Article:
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How is a Developing Doctor Shortage Affecting Southwest Florida?



Richard Borge

Southwest Florida is much different now than it was when Dr. Mitchell Zeitler relocated here in 1999.

 

“When I first moved here it was like the frontier,” jokes the president of Collier County Medical Society. Since then, he says, he’s seen remarkable developments.

 

But in the light of many improvements, the medical field seems to have come up short. A recent study commissioned in part by the Teaching Hospital Council of Florida and the Safety Net Hospital Alliance of Florida shows the state of Florida has an estimated 11 percent physician deficit.

 

According to the study, demand for doctors is exceeding supply by 5 percent. By 2025, it could rise to 7 percent. The seven-county Southwest Florida region is predicted to have at least a 20 percent shortfall by 2025.

 

To some area health care experts, the findings didn’t come as a surprise. “It reinforced yet again what we’ve known for quite some time in the medical world,” says Dr. Andrew Oakes-Lottridge, president of Lee County Medical Society. “We are just not training as many physicians.”

 

Fewer doctors are entering lower-paying areas like primary care, and therefore have been unable to replace retiring physicians and tend to a growing population.

 

“[Medical students] are looking to see what they can balance out with being able to pay back loans and have a family,” Zeitler says.

 

Ten years from now, the Southwest Florida region is predicted to be down by 109 general surgery specialists, 107 anesthesiology specialists and 263 general family practice specialists.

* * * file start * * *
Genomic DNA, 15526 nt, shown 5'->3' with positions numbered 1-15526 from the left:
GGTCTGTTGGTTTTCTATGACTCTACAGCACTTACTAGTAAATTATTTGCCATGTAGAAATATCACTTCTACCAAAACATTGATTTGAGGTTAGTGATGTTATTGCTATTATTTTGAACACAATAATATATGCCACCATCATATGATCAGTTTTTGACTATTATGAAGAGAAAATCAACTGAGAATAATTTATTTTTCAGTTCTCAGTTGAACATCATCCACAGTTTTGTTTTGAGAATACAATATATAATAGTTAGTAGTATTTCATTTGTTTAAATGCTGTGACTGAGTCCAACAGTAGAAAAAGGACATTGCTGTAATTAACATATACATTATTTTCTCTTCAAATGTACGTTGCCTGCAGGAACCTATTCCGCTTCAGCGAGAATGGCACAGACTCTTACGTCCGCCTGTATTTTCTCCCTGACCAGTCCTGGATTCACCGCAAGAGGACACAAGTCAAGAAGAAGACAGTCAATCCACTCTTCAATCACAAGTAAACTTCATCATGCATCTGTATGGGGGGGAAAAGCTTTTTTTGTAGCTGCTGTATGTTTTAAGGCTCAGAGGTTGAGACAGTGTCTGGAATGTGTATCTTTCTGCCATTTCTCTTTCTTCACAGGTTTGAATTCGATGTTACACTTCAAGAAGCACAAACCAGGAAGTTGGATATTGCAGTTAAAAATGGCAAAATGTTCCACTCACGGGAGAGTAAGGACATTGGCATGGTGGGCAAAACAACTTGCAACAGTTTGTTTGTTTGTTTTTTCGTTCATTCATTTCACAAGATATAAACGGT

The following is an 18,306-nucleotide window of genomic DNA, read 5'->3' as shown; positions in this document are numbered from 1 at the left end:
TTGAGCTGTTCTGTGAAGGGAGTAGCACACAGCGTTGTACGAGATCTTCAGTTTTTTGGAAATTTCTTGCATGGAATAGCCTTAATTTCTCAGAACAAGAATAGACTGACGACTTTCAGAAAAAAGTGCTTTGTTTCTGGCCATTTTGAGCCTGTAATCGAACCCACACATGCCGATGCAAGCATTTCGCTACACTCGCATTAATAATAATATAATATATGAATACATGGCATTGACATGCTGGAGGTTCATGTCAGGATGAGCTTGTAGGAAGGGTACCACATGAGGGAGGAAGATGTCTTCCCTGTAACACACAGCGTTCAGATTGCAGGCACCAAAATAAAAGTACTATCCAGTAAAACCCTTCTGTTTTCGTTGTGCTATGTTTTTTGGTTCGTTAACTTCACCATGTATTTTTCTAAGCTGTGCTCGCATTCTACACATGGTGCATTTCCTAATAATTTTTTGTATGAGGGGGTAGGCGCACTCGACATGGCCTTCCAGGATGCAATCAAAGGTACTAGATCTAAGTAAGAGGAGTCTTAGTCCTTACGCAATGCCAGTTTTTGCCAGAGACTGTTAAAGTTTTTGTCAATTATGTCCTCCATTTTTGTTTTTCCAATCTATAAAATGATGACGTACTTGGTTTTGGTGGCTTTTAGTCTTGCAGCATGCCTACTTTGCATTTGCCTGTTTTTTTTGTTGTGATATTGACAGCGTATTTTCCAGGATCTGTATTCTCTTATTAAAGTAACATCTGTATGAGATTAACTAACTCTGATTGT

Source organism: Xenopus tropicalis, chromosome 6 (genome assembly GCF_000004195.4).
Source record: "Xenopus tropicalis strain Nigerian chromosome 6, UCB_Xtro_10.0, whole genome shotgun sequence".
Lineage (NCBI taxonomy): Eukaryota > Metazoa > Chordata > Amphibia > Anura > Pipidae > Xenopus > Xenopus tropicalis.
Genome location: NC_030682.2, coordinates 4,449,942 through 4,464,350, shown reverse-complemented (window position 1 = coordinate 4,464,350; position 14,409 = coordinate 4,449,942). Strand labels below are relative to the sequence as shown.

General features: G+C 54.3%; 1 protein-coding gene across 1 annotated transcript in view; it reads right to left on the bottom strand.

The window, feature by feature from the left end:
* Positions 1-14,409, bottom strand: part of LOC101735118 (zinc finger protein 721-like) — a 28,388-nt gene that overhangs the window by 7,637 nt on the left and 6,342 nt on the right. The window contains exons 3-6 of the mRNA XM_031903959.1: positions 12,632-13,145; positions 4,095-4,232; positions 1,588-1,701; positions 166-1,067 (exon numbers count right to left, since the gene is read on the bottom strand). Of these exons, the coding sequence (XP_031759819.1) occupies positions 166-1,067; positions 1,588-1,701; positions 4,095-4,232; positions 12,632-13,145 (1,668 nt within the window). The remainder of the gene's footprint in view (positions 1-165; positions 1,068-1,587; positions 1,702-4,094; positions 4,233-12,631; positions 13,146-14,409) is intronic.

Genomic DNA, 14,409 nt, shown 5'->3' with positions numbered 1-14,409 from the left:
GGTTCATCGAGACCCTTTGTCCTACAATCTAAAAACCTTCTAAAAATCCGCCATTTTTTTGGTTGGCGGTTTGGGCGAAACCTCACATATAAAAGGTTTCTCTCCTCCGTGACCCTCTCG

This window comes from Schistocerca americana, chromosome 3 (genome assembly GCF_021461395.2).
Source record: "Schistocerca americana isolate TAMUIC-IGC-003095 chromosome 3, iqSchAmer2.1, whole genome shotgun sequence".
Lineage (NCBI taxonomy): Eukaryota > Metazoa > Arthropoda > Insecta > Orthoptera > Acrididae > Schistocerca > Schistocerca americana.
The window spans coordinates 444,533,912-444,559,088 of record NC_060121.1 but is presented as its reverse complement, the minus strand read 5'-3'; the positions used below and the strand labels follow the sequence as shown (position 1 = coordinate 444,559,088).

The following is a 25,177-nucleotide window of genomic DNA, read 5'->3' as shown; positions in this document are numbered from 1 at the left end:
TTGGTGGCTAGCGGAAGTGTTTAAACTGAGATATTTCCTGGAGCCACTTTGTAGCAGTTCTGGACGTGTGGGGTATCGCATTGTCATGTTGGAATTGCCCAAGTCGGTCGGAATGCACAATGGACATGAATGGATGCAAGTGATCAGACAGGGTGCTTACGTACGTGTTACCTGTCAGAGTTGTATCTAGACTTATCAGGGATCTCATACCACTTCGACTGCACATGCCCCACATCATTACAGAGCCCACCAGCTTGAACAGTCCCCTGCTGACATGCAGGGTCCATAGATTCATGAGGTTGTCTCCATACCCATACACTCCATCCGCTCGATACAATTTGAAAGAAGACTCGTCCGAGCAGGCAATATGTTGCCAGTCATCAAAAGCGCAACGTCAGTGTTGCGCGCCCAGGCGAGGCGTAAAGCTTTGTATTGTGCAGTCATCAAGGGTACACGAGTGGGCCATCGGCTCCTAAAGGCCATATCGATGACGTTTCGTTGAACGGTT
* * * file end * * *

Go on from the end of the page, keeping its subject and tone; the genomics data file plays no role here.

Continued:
Residents may already sense a shortfall with extended wait times and heavily booked appointment slots, but experts say if situations worsen, emergency rooms and urgent care centers may become overused as a last resort.

 

“As a primary care doctor, that is not where I want my patients to go because I don’t have time to see them in the office,” Oakes-Lottridge says.

 

Plans are in place to combat those numbers. Lee Memorial Health System partnered with Florida State University College of Medicine in 2012 to create a family practice residency program.

 

Thirteen students are currently enrolled in the 36-month program. Program director Dr. Gary Goforth says the idea is to lure fresh physicians permanently to the area.

 

“Study after study shows doctors are more likely to practice where they do their residency program. And it improves our medical practice,” Goforth says. 

 

But the cost of training physicians can be steep, and adequate government funding is critical for expansion. Gov. Rick Scott proposed over $80 million in reoccurring funds for medical education programs starting next year, and hospital groups requested more funding by state legislators in light of the study findings.

 

For now, some health care specialists say assistant medical practitioners can help ease the void for patients. Zeitler says other facilities, such as the still-developing Golisano Children’s Hospital of Southwest Florida, will continue to help attract professionals, and their loved ones, to the area.

 

“All of it will really help. People won’t have to worry about bringing their families here,” Zeitler says. “It will be interesting to see how it all pans out.” GB

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